@bennetng : Got it, thanks!

Yeah, I think I'll use the SoX resampler for this, at 95% bandpass. As you suggest, even 95% might be high compared to what most DACs use. But that's okay, since I'm not really targeting anything specific and that 95% setting seems to be close to what some other TP scanners are doing.

Just curious, though, do most DACs use linear phase filters? I would expect minimum phase to be popular, because of the lower latency. Or is the sample rate inside a DAC so high that it's not a real concern?
Changing between linear/minimum showed the biggest differences in peaks for me. But again, most TP scanners' result look like SoX's linear phase setting and not the minimum phase one. This is more evident with the extreme ISP samples.


And since I ran some tests, here are some observations, if anyone cares:
1. Between the 4 resamplers in foobar (incl. SoX), the "auto x4/x8" was consistently the one who stuck out with TP values, on almost all material. SoX and RetroArch (highest quality) were very similar. SSRC was mostly similar to those two as well, but with a few files the result was more different--indeed, it seems because of the high bandpass filter. I then switched to just using SoX.
2. Integer ("whole number") vs non-integer upsampling: Integer is faster. 2x SR (44k to 88k) also seems to produce more accurate TP values than ~2.2x (44k to 96k). By more accurate I mean more similar to the 1MHz scan ("high anchor"). But at higher target rates (4x, 8x) this seems to matter less and TP values become more and more even...
3. ... until 20MHz (the max in SoX), when some different TP values appear again (already at 15MHz too). I don't know what to make of that.
(a tip for doing such comparisons in f2k: put files into different folders for different settings and sort them by folder/file name in foobar)

Re: The best True Peak detection?

Reply #6
@bennetng : Got it, thanks!
Just curious, though, do most DACs use linear phase filters? I would expect minimum phase to be popular, because of the lower latency. Or is the sample rate inside a DAC so high that it's not a real concern?
Changing between linear/minimum showed the biggest differences in peaks for me. But again, most TP scanners' result look like SoX's linear phase setting and not the minimum phase one. This is more evident with the extreme ISP samples.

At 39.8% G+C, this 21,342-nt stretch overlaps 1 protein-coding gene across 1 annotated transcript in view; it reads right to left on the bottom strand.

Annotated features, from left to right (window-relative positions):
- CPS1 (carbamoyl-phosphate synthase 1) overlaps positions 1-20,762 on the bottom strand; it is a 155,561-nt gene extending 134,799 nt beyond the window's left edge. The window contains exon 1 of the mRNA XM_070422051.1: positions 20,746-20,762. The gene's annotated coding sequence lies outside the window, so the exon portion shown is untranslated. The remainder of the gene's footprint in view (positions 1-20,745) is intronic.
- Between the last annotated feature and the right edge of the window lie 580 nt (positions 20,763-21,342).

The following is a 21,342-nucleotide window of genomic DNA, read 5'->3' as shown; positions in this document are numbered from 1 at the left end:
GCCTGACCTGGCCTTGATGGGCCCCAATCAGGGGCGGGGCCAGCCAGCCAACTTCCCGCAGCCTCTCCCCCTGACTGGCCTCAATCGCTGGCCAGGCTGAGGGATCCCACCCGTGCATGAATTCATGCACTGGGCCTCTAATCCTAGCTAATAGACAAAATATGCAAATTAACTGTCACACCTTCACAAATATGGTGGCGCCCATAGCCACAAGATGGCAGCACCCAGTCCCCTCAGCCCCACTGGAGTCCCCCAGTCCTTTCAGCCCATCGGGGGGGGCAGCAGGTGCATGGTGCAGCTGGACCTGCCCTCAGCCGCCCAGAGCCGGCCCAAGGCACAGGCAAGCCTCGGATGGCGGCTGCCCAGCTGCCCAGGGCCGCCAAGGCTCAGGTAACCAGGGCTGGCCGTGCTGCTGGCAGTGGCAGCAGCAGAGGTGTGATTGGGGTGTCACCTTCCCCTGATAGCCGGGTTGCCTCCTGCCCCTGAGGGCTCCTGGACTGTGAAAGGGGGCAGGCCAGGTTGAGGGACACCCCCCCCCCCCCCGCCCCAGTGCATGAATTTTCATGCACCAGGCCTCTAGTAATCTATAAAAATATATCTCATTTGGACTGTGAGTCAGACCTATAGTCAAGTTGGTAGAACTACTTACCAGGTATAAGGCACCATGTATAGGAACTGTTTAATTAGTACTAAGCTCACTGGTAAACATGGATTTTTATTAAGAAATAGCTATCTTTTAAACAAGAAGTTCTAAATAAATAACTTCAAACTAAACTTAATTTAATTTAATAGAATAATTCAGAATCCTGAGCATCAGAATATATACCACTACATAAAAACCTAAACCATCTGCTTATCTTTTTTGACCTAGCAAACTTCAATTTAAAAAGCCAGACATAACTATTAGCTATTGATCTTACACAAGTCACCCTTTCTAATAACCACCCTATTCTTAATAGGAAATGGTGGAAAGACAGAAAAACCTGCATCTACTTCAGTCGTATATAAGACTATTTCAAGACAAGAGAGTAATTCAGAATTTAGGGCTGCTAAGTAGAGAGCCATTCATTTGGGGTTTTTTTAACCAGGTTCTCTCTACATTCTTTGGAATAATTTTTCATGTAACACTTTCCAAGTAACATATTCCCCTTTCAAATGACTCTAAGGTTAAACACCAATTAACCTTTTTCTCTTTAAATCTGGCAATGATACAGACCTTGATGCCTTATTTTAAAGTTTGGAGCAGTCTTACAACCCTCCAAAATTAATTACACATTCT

I tested my Realtek ALC892 and a soundcard with PCM1794A, they both have linear phase filters. On the other hand another soundcard with a CS4382 has an intermediate phase filter. So none of them are minimum phase. Some DACs offer user-selectable filters with different steepness and phase settings.

Another thing is that most DAC filters have some degrees of imaging, which can be mimicked by checking the "Allow aliasing/imaging" box in the SoX plugin.

Steepness and imaging usually only affect audio files with high amount of near Nyquist content, like unfiltered chiptunes and electronic music. Some loudness war files are actually somewhat lowpassed instead of hard-clipped. So yes, phase is an important factor. If you are paranoid, scan in both linear and minimum phase and get what showed the highest.

Quote
And since I ran some tests, here are some observations, if anyone cares:
1. Between the 4 resamplers in foobar (incl. SoX), the "auto x4/x8" was consistently the one who stuck out with TP values, on almost all material. SoX and RetroArch (highest quality) were very similar. SSRC was mostly similar to those two as well, but with a few files the result was more different--indeed, it seems because of the high bandpass filter. I then switched to just using SoX.
2. Integer ("whole number") vs non-integer upsampling: Integer is faster. 2x SR (44k to 88k) also seems to produce more accurate TP values than ~2.2x (44k to 96k). By more accurate I mean more similar to the 1MHz scan ("high anchor"). But at higher target rates (4x, 8x) this seems to matter less and TP values become more and more even...
3. ... until 20MHz (the max in SoX), when some different TP values appear again (already at 15MHz too). I don't know what to make of that.
That's why the official BS.1770 document only recommends 4x for signle speed materials and 2x for double speed materials, and -1dBTP output to give headroom for uncertainties.